by Nicolas Shammas
The traditional Swiss mountain resort of Gstaad is as renowned for its rich-and-famous residents as it is for its enduring and picturesque surroundings. Now, for the first time in over a century, there’s a new hotel in town. Let’s just say the bar has been raised.
French speakers call it “Shtaad.” German-speakers call it “G-shtaad.” Those who aren’t in the know call it “Ger-staad”. Whatever its name, Gstaad is unlike any other Alpine town. Not because, at 1,050 metres, it’s one of the lowest winter resorts around but because in the grand scheme of things, partying, shopping and fine dining, are just as important as the skiing. With 250-plus kilometres of pistes, 62 lifts and a high-altitude glacier that marks the start of the longest run in the region, the skiing isn’t shoddy either.
Over the years, this little town in the Bernese Oberland has developed into a (not-so) secret clubhouse for the wealthy. Not those vulgar types who revel in St. Moritz or more recently Courchevel. Rather, the ones who prefer to go unnoticed and undisturbed, secure in the fact that despite being home to more fat cats per square metre than anywhere on Earth, Gstaad still offers idyllic authenticity. The majority of the town’s 3,500 residents are dairy farmers and even at the height of the tourist season, there are still more cows here than people.
Reduce Gstaad to its basic elements and you’ll find three fundamentals: authenticity, anonymity and exclusivity. There’s something about the combination that affords the thousands who flock here year-round a feeling of belonging, a sense they’re part of a discrete, tasteful and well-moneyed club. No wonder it’s in such demand.
Unlike other holiday spots in the Alps, Gstaad has not lost its identity. Its governors are as legendary in their passing of laws as they are in upholding them. As a result, restrictions on selling land has caused the value of residential properties to skyrocket, helped keep the farmers where they belong and safeguarded Gstaad’s much-lauded architectural heritage via the mandating of traditional building techniques and materials. It may be surprising at first but here, even the supermarkets look like grand chalets.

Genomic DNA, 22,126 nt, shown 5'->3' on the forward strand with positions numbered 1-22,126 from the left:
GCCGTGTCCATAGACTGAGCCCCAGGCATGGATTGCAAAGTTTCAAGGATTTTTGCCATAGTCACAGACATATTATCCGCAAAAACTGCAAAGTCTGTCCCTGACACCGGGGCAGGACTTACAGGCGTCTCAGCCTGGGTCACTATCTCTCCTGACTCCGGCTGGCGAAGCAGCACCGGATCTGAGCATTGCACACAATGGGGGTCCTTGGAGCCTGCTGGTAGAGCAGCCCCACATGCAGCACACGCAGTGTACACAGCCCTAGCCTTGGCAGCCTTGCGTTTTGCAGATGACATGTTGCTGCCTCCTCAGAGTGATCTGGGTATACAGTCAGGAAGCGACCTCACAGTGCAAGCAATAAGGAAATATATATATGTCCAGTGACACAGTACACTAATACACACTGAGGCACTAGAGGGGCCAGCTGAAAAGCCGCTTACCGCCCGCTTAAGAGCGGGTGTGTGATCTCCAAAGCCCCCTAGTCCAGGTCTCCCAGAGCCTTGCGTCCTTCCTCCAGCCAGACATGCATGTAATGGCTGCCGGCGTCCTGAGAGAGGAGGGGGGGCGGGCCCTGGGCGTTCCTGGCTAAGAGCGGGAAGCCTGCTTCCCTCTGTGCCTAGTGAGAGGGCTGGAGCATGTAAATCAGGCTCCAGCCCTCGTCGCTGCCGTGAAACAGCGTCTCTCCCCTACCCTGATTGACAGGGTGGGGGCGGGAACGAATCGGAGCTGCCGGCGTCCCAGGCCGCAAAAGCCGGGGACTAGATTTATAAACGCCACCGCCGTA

In such a context, how does one go about building a brand new ultra-luxury resort? Apparently with some difficulty. The Alpina took a whopping 340 million USD to complete. And as though that wasn’t discouraging enough, it also took 19 staggering years to build.
The epic began in 1994 when Gstaad’s oldest lodge, the Grand Hotel Alpina was bought by its current owners, Marcel Bach (a former ski instructor turned real estate mogul) and Jean-Claude Mimran (a French-Algerian businessman who attended a local private school). The partners recognised the Grand Hotel Alpina’s potential but knew they could only realise their plans if they dynamited it and started afresh. Fifteen years of wrangling later, Switzerland’s Federal Supreme Court finally granted the duo permission with the proviso they rebuild much of the hotel’s exterior as it had been. Construction took three years and arriving just over a month after the hotel’s grand opening, which – trust the Swiss – was bang on schedule, I must say it’s clear that the wait was worth it.
At the Alpina, everything is beyond compare. “In a world where many claim to offer the perfect luxury experience,” Onno Poortier, the owner’s consultant and former president of the Peninsula Group, declared on opening day, “the Alpina Gstaad offers a new level of distinction and authenticity. The hotel is a blend of local traditions and global contemporary inspiration with the discretion and attention to detail reflecting Swiss luxury standards.”
The Peninsula? Does that mean there’s some sort of link between the Alpina and the Peninsula Group? “Absolutely not,” says Niklaus Leuenberger, the hotel’s Swiss manager, who also happens to have had a long and prosperous career at the Peninsula. “We are an independent hotel, with independent management and ownership. We did consider the prospect of tying up with an international group but in the end we decided against it.” Interestingly, all the major hotels in Gstaad are independent too. Evidently Gstaad is all the international clout any hotelier needs.